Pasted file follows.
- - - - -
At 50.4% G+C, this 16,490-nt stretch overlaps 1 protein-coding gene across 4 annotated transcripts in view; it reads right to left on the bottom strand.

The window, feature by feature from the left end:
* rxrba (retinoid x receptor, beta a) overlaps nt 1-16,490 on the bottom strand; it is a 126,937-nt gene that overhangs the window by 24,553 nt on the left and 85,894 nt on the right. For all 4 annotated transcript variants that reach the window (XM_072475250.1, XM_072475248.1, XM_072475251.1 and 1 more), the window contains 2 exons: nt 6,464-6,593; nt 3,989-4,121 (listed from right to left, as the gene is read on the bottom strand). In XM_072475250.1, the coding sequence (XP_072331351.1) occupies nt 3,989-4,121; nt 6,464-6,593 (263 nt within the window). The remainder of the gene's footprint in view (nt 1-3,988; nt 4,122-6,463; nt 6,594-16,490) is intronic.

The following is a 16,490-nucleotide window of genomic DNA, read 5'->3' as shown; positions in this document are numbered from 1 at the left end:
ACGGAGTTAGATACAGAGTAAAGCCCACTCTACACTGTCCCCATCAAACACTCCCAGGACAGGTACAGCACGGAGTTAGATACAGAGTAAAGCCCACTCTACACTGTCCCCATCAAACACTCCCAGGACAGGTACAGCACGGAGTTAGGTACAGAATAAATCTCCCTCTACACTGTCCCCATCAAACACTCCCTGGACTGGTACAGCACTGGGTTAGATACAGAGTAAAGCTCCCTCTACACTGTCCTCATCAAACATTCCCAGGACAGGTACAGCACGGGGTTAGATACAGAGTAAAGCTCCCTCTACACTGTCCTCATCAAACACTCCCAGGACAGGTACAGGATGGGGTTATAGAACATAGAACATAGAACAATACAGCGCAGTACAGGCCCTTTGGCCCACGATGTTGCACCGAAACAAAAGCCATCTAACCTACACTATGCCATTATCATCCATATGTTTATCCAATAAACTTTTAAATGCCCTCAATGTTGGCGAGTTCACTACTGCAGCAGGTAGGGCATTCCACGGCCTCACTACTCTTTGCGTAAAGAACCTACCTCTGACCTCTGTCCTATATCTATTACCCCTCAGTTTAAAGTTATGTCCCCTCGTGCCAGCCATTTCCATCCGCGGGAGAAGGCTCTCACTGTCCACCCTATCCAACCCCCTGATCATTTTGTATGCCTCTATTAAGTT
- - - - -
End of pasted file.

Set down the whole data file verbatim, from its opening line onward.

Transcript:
At 50.4% G+C, this 16,490-nt stretch overlaps 1 protein-coding gene across 4 annotated transcripts in view; it reads right to left on the bottom strand.

The window, feature by feature from the left end:
* rxrba (retinoid x receptor, beta a) overlaps nt 1-16,490 on the bottom strand; it is a 126,937-nt gene that overhangs the window by 24,553 nt on the left and 85,894 nt on the right. For all 4 annotated transcript variants that reach the window (XM_072475250.1, XM_072475248.1, XM_072475251.1 and 1 more), the window contains 2 exons: nt 6,464-6,593; nt 3,989-4,121 (listed from right to left, as the gene is read on the bottom strand). In XM_072475250.1, the coding sequence (XP_072331351.1) occupies nt 3,989-4,121; nt 6,464-6,593 (263 nt within the window). The remainder of the gene's footprint in view (nt 1-3,988; nt 4,122-6,463; nt 6,594-16,490) is intronic.

The following is a 16,490-nucleotide window of genomic DNA, read 5'->3' as shown; positions in this document are numbered from 1 at the left end:
ACGGAGTTAGATACAGAGTAAAGCCCACTCTACACTGTCCCCATCAAACACTCCCAGGACAGGTACAGCACGGAGTTAGATACAGAGTAAAGCCCACTCTACACTGTCCCCATCAAACACTCCCAGGACAGGTACAGCACGGAGTTAGGTACAGAATAAATCTCCCTCTACACTGTCCCCATCAAACACTCCCTGGACTGGTACAGCACTGGGTTAGATACAGAGTAAAGCTCCCTCTACACTGTCCTCATCAAACATTCCCAGGACAGGTACAGCACGGGGTTAGATACAGAGTAAAGCTCCCTCTACACTGTCCTCATCAAACACTCCCAGGACAGGTACAGGATGGGGTTATAGAACATAGAACATAGAACAATACAGCGCAGTACAGGCCCTTTGGCCCACGATGTTGCACCGAAACAAAAGCCATCTAACCTACACTATGCCATTATCATCCATATGTTTATCCAATAAACTTTTAAATGCCCTCAATGTTGGCGAGTTCACTACTGCAGCAGGTAGGGCATTCCACGGCCTCACTACTCTTTGCGTAAAGAACCTACCTCTGACCTCTGTCCTATATCTATTACCCCTCAGTTTAAAGTTATGTCCCCTCGTGCCAGCCATTTCCATCCGCGGGAGAAGGCTCTCACTGTCCACCCTATCCAACCCCCTGATCATTTTGTATGCCTCTATTAAGTT